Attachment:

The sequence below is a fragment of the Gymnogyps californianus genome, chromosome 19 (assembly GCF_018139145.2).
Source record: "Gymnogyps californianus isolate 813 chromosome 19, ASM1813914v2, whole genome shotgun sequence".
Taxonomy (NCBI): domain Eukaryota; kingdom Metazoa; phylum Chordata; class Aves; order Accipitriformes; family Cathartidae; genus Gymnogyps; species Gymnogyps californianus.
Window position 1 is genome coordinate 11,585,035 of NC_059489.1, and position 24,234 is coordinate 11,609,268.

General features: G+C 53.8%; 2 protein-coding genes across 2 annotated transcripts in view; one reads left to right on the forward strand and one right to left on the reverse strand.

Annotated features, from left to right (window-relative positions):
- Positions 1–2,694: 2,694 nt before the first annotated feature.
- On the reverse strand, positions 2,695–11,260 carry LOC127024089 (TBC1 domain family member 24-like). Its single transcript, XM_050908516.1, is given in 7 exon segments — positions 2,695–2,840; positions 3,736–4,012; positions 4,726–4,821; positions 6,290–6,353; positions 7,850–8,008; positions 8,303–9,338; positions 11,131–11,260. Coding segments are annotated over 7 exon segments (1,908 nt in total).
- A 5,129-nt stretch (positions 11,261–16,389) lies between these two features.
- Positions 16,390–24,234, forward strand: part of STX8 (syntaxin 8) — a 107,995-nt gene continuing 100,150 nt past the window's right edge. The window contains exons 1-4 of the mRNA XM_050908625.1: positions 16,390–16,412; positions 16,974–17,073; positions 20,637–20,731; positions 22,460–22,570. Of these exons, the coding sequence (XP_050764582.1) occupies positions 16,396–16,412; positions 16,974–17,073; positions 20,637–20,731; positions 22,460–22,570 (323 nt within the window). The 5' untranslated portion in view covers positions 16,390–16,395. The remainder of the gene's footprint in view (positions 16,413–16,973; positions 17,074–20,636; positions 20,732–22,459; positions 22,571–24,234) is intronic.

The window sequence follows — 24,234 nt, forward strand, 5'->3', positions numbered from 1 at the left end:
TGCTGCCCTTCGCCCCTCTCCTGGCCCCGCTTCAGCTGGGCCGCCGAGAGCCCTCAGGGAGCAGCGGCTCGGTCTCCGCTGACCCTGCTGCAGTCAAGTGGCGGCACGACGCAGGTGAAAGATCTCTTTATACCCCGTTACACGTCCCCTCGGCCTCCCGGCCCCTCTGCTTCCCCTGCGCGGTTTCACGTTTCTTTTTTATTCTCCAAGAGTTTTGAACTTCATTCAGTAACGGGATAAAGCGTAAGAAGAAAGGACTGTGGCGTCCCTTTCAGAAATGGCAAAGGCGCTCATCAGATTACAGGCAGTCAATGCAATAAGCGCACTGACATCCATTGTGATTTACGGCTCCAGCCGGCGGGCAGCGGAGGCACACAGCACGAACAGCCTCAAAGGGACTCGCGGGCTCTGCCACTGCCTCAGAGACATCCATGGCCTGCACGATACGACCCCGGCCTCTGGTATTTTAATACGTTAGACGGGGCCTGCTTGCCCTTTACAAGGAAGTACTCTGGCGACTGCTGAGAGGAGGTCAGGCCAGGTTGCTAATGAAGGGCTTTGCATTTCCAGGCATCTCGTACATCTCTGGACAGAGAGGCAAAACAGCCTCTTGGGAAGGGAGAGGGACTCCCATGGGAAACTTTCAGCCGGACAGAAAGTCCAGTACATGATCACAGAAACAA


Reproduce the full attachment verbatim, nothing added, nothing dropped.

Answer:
The sequence below is a fragment of the Gymnogyps californianus genome, chromosome 19 (assembly GCF_018139145.2).
Source record: "Gymnogyps californianus isolate 813 chromosome 19, ASM1813914v2, whole genome shotgun sequence".
Taxonomy (NCBI): domain Eukaryota; kingdom Metazoa; phylum Chordata; class Aves; order Accipitriformes; family Cathartidae; genus Gymnogyps; species Gymnogyps californianus.
Window position 1 is genome coordinate 11,585,035 of NC_059489.1, and position 24,234 is coordinate 11,609,268.

General features: G+C 53.8%; 2 protein-coding genes across 2 annotated transcripts in view; one reads left to right on the forward strand and one right to left on the reverse strand.

Annotated features, from left to right (window-relative positions):
- Positions 1–2,694: 2,694 nt before the first annotated feature.
- On the reverse strand, positions 2,695–11,260 carry LOC127024089 (TBC1 domain family member 24-like). Its single transcript, XM_050908516.1, is given in 7 exon segments — positions 2,695–2,840; positions 3,736–4,012; positions 4,726–4,821; positions 6,290–6,353; positions 7,850–8,008; positions 8,303–9,338; positions 11,131–11,260. Coding segments are annotated over 7 exon segments (1,908 nt in total).
- A 5,129-nt stretch (positions 11,261–16,389) lies between these two features.
- Positions 16,390–24,234, forward strand: part of STX8 (syntaxin 8) — a 107,995-nt gene continuing 100,150 nt past the window's right edge. The window contains exons 1-4 of the mRNA XM_050908625.1: positions 16,390–16,412; positions 16,974–17,073; positions 20,637–20,731; positions 22,460–22,570. Of these exons, the coding sequence (XP_050764582.1) occupies positions 16,396–16,412; positions 16,974–17,073; positions 20,637–20,731; positions 22,460–22,570 (323 nt within the window). The 5' untranslated portion in view covers positions 16,390–16,395. The remainder of the gene's footprint in view (positions 16,413–16,973; positions 17,074–20,636; positions 20,732–22,459; positions 22,571–24,234) is intronic.

The window sequence follows — 24,234 nt, forward strand, 5'->3', positions numbered from 1 at the left end:
TGCTGCCCTTCGCCCCTCTCCTGGCCCCGCTTCAGCTGGGCCGCCGAGAGCCCTCAGGGAGCAGCGGCTCGGTCTCCGCTGACCCTGCTGCAGTCAAGTGGCGGCACGACGCAGGTGAAAGATCTCTTTATACCCCGTTACACGTCCCCTCGGCCTCCCGGCCCCTCTGCTTCCCCTGCGCGGTTTCACGTTTCTTTTTTATTCTCCAAGAGTTTTGAACTTCATTCAGTAACGGGATAAAGCGTAAGAAGAAAGGACTGTGGCGTCCCTTTCAGAAATGGCAAAGGCGCTCATCAGATTACAGGCAGTCAATGCAATAAGCGCACTGACATCCATTGTGATTTACGGCTCCAGCCGGCGGGCAGCGGAGGCACACAGCACGAACAGCCTCAAAGGGACTCGCGGGCTCTGCCACTGCCTCAGAGACATCCATGGCCTGCACGATACGACCCCGGCCTCTGGTATTTTAATACGTTAGACGGGGCCTGCTTGCCCTTTACAAGGAAGTACTCTGGCGACTGCTGAGAGGAGGTCAGGCCAGGTTGCTAATGAAGGGCTTTGCATTTCCAGGCATCTCGTACATCTCTGGACAGAGAGGCAAAACAGCCTCTTGGGAAGGGAGAGGGACTCCCATGGGAAACTTTCAGCCGGACAGAAAGTCCAGTACATGATCACAGAAACAA